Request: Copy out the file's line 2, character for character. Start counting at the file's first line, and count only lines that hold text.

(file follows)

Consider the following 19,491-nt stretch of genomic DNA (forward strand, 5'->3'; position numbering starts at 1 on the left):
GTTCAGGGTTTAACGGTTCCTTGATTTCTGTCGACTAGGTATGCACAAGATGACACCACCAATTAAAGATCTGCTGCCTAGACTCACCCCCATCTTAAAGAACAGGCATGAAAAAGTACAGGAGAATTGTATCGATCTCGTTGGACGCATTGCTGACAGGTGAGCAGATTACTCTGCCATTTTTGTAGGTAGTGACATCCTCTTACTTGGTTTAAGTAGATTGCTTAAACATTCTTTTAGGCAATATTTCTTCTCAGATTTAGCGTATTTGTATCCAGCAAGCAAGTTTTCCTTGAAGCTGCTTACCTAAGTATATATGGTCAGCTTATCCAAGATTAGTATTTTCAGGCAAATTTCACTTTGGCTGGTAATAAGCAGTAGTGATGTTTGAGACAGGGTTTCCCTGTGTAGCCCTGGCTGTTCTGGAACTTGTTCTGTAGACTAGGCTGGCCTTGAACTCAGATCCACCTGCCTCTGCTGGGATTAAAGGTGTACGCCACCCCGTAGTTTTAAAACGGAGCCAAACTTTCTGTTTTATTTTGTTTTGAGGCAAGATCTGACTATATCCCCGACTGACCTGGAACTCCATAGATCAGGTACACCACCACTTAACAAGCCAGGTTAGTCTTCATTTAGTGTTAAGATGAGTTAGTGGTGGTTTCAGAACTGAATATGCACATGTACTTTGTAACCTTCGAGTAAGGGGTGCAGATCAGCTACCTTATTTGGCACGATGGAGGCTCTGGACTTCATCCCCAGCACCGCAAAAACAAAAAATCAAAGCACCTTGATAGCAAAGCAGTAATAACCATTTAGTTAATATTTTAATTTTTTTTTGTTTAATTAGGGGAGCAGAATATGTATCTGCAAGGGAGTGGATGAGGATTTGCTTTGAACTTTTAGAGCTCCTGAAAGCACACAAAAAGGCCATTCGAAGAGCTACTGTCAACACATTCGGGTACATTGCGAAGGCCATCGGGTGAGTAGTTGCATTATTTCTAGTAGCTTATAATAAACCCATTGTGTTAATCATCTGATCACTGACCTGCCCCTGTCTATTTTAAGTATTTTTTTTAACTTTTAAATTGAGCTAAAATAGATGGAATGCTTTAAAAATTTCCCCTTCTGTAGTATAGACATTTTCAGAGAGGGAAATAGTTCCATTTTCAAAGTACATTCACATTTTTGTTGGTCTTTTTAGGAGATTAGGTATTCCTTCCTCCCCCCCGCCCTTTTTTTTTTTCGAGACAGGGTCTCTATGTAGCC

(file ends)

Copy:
GTTCAGGGTTTAACGGTTCCTTGATTTCTGTCGACTAGGTATGCACAAGATGACACCACCAATTAAAGATCTGCTGCCTAGACTCACCCCCATCTTAAAGAACAGGCATGAAAAAGTACAGGAGAATTGTATCGATCTCGTTGGACGCATTGCTGACAGGTGAGCAGATTACTCTGCCATTTTTGTAGGTAGTGACATCCTCTTACTTGGTTTAAGTAGATTGCTTAAACATTCTTTTAGGCAATATTTCTTCTCAGATTTAGCGTATTTGTATCCAGCAAGCAAGTTTTCCTTGAAGCTGCTTACCTAAGTATATATGGTCAGCTTATCCAAGATTAGTATTTTCAGGCAAATTTCACTTTGGCTGGTAATAAGCAGTAGTGATGTTTGAGACAGGGTTTCCCTGTGTAGCCCTGGCTGTTCTGGAACTTGTTCTGTAGACTAGGCTGGCCTTGAACTCAGATCCACCTGCCTCTGCTGGGATTAAAGGTGTACGCCACCCCGTAGTTTTAAAACGGAGCCAAACTTTCTGTTTTATTTTGTTTTGAGGCAAGATCTGACTATATCCCCGACTGACCTGGAACTCCATAGATCAGGTACACCACCACTTAACAAGCCAGGTTAGTCTTCATTTAGTGTTAAGATGAGTTAGTGGTGGTTTCAGAACTGAATATGCACATGTACTTTGTAACCTTCGAGTAAGGGGTGCAGATCAGCTACCTTATTTGGCACGATGGAGGCTCTGGACTTCATCCCCAGCACCGCAAAAACAAAAAATCAAAGCACCTTGATAGCAAAGCAGTAATAACCATTTAGTTAATATTTTAATTTTTTTTTGTTTAATTAGGGGAGCAGAATATGTATCTGCAAGGGAGTGGATGAGGATTTGCTTTGAACTTTTAGAGCTCCTGAAAGCACACAAAAAGGCCATTCGAAGAGCTACTGTCAACACATTCGGGTACATTGCGAAGGCCATCGGGTGAGTAGTTGCATTATTTCTAGTAGCTTATAATAAACCCATTGTGTTAATCATCTGATCACTGACCTGCCCCTGTCTATTTTAAGTATTTTTTTTAACTTTTAAATTGAGCTAAAATAGATGGAATGCTTTAAAAATTTCCCCTTCTGTAGTATAGACATTTTCAGAGAGGGAAATAGTTCCATTTTCAAAGTACATTCACATTTTTGTTGGTCTTTTTAGGAGATTAGGTATTCCTTCCTCCCCCCCGCCCTTTTTTTTTTTCGAGACAGGGTCTCTATGTAGCC